Cancer cells are known for the rampant disorder in their genomes: extra or absent chromosomes or parts of chromosomes, long stretches of DNA gone missing or present in too many copies. “It looks like someone threw a stick of dynamite into the nucleus,” says HHMI Investigator Stephen Elledge of Harvard Medical School and Brigham and Women’s Hospital. “It’s a real mess.”
This chaotic state is called aneuploidy. It stems from errors during cell division causing the daughter cells to have abnormal numbers of chromosomes or chromosome fragments. Aneuploidy affects hundreds or thousands of genes and can wreak all kinds of havoc, including miscarriages, lethal birth defects, and disorders like Down syndrome.
Whether aneuploidy foments cancer is a 100-year-old mystery that scientists have largely neglected, according to Elledge. They’ve focused instead on potent single-gene mutations called “cancer drivers.” Some of these drivers disable tumor suppressor genes, allowing unruly cell division. Others send growth-promoting oncogenes into overdrive.
But Elledge suspected aneuploidy was an important part of the story. Based on his group’s latest research, Elledge says these massive alterations have evolved because they give malignant cells an edge in the “brutal competition” to win out over normal cells. Their research is described in a paper in Cell in November 2013 that built on the group’s July 2012 report in Science.
His team devised computational methods to analyze mutation patterns in 8,200 tumors containing more than one million mutations. From these results they identified a large number of tumor suppressors (also known as STOP genes) of varying potency. The more potent a tumor suppressor, the greater its potential for causing cancerous growth if disabled by a mutation. They also identified a list of oncogenes along a continuum of strength, based on their pro-growth effect if mutated. The researchers estimated the genes’ potency by the frequency with which they were lost or gained in the cancer cells’ evolution.
Elledge then predicted that chromosomes on which the cumulative impact of STOP genes outweighed that of GO genes (the oncogenes and “essential genes” needed for normal or cancerous growth) would be more frequently deleted in cancer cells—in effect, disabling the normal brakes on cell growth. He tested this hypothesis using statistical methods and found the predictions were accurate to a degree that surprised even him. He also found the converse to be true, that chromosomes on which the cumulative impact of GO genes outweighed that of STOP genes were often amplified.
“Knowing the identity and likely potency of these cancer drivers has allowed us to uncover a driving force behind the selection of losses and gains of chromosome arms or whole chromosomes,” notes Elledge. “We have basically answered the question: Does aneuploidy drive cancer? We believe it does.”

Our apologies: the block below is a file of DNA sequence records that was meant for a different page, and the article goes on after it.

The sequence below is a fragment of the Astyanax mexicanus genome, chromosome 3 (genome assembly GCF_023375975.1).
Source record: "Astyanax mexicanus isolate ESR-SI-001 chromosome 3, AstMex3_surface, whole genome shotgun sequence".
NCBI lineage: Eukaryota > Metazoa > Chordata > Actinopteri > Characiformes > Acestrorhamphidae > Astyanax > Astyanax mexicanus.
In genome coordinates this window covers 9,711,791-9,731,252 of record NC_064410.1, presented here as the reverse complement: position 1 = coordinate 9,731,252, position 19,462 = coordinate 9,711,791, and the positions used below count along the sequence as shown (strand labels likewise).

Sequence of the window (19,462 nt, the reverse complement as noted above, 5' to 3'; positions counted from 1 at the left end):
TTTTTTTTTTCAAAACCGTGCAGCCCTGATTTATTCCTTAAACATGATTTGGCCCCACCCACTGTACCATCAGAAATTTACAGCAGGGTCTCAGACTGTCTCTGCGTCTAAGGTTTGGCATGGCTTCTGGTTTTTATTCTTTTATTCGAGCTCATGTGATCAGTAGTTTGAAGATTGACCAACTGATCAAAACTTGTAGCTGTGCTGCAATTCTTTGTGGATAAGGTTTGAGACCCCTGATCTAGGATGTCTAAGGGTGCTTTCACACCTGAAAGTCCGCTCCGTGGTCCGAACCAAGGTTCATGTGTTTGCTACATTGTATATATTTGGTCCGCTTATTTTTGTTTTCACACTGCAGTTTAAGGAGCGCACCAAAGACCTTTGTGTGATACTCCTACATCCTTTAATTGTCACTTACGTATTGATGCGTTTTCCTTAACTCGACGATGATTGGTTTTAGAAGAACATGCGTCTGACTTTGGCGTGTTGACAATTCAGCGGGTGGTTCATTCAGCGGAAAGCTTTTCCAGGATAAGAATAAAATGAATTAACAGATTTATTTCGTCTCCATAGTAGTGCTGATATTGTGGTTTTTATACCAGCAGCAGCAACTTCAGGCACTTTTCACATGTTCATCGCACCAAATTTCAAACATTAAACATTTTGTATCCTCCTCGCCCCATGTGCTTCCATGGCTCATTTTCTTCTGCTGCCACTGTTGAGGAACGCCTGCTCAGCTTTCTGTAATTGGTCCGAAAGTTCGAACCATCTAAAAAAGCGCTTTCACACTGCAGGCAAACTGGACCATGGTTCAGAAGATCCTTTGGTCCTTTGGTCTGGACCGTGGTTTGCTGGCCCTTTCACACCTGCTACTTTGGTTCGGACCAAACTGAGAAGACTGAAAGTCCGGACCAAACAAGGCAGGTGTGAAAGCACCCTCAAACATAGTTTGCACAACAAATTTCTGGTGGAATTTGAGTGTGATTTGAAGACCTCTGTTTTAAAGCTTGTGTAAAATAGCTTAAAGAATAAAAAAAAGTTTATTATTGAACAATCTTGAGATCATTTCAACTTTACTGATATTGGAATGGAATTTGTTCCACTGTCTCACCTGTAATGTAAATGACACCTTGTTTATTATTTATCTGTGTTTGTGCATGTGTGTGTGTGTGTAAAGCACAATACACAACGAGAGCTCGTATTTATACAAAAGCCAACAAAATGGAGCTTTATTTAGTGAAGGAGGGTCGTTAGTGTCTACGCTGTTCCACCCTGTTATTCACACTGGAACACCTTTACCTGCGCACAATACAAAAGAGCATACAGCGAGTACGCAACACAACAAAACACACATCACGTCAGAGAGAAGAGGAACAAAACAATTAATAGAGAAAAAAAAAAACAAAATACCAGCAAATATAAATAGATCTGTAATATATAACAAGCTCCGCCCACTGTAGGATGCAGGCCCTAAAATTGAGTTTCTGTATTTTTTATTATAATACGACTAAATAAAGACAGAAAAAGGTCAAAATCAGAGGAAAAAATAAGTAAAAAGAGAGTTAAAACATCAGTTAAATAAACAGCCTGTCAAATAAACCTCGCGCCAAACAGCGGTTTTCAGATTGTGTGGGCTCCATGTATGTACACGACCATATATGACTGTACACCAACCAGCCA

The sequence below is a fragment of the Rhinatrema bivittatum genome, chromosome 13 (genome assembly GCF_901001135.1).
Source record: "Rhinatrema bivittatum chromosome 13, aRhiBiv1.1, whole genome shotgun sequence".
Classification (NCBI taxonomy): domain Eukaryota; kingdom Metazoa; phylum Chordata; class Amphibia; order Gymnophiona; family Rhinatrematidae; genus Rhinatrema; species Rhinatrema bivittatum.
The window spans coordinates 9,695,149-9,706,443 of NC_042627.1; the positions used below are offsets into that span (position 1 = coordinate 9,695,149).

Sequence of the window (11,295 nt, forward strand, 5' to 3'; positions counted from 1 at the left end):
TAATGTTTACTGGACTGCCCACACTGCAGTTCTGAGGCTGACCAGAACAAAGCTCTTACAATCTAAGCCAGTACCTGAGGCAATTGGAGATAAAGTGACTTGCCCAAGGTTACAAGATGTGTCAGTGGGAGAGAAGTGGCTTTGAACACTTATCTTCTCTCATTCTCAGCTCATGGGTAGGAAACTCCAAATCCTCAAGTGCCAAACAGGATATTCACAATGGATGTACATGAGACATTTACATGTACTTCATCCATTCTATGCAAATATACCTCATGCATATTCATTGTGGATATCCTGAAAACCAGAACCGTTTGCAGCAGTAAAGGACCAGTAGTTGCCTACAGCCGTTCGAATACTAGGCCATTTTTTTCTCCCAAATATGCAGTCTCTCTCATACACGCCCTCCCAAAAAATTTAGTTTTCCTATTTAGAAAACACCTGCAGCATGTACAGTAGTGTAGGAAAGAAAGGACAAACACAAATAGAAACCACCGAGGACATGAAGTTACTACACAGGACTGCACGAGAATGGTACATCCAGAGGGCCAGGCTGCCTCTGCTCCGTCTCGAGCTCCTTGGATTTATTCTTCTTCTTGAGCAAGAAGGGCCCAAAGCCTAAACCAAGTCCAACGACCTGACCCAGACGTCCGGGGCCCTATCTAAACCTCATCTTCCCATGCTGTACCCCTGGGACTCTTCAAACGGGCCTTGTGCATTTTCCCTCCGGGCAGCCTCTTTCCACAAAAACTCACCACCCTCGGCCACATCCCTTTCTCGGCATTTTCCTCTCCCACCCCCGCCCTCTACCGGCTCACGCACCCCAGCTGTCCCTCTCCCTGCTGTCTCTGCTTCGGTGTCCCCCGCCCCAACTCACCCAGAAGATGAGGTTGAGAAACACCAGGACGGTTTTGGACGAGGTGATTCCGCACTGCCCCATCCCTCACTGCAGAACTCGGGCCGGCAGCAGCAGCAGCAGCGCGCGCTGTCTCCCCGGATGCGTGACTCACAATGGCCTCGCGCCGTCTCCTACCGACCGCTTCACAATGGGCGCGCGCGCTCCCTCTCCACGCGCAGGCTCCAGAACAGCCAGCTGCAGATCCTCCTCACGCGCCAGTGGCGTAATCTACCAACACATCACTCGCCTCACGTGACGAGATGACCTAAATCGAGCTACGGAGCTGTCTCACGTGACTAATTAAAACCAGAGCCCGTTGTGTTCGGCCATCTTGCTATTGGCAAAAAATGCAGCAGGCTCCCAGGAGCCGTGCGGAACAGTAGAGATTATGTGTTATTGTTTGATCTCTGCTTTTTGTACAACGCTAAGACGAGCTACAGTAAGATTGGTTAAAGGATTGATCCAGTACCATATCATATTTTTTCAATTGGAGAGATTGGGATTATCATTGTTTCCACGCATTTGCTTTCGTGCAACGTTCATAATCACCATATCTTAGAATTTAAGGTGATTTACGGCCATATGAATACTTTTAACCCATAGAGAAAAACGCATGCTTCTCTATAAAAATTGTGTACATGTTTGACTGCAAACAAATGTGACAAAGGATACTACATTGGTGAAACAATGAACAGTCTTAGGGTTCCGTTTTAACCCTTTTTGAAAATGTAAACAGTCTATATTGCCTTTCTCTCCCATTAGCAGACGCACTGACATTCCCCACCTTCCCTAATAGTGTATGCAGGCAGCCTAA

Wiping Out Entire Clusters
Because chromosomes exist in pairs, the loss of single chromosomes affects only one copy of a given gene. The second copy on the partner chromosome remains intact. As a result, these “hemizygous” losses have a weaker effect on cancer growth than the mutation of both copies of a tumor suppressor gene. But the additive combination of groups of hemizygous losses can have a large impact.
In addition to aneuploidy, there are also recurring deletions of specific segments of chromosomes. “It turns out there are more STOP genes in these focal deletions than you would expect to occur randomly,” Elledge says. “So that brought up the idea that maybe a cancer cell is looking for these clusters of tumor suppressors, and wiping out an entire cluster at once—getting a bigger punch, a bigger bang for their buck.”
We have basically answered the question: Does aneuploidy drive cancer? We believe it does.
To those familiar with the “two-hit” model of cancer, it may come as a surprise that loss of a single gene copy can have an effect. According to this model, a mutation in a single copy of a tumor suppressor gene does nothing because the second copy compensates, and only if that second copy is subsequently “hit,” or mutated, does the cell begin its malignant journey.
However, Elledge cites evidence that a large proportion of cancer-suppressing genes are “haploinsufficient”—loss of even one copy can contribute to cancer development. In fact, Elledge estimates that 30 percent of all genes in humans are haploinsufficient, which has important implications for human development and disease.
“Losing or gaining single copies of genes on their own may have small effects, but altering many at the same time gives the cancer cell an advantage,” says Angelika Amon, a biologist and HHMI investigator at the Massachusetts Institute of Technology who studies aneuploidy. “Once you see [Elledge’s findings], you realize these losses and gains are not random noise in tumors, and we can begin to understand them.”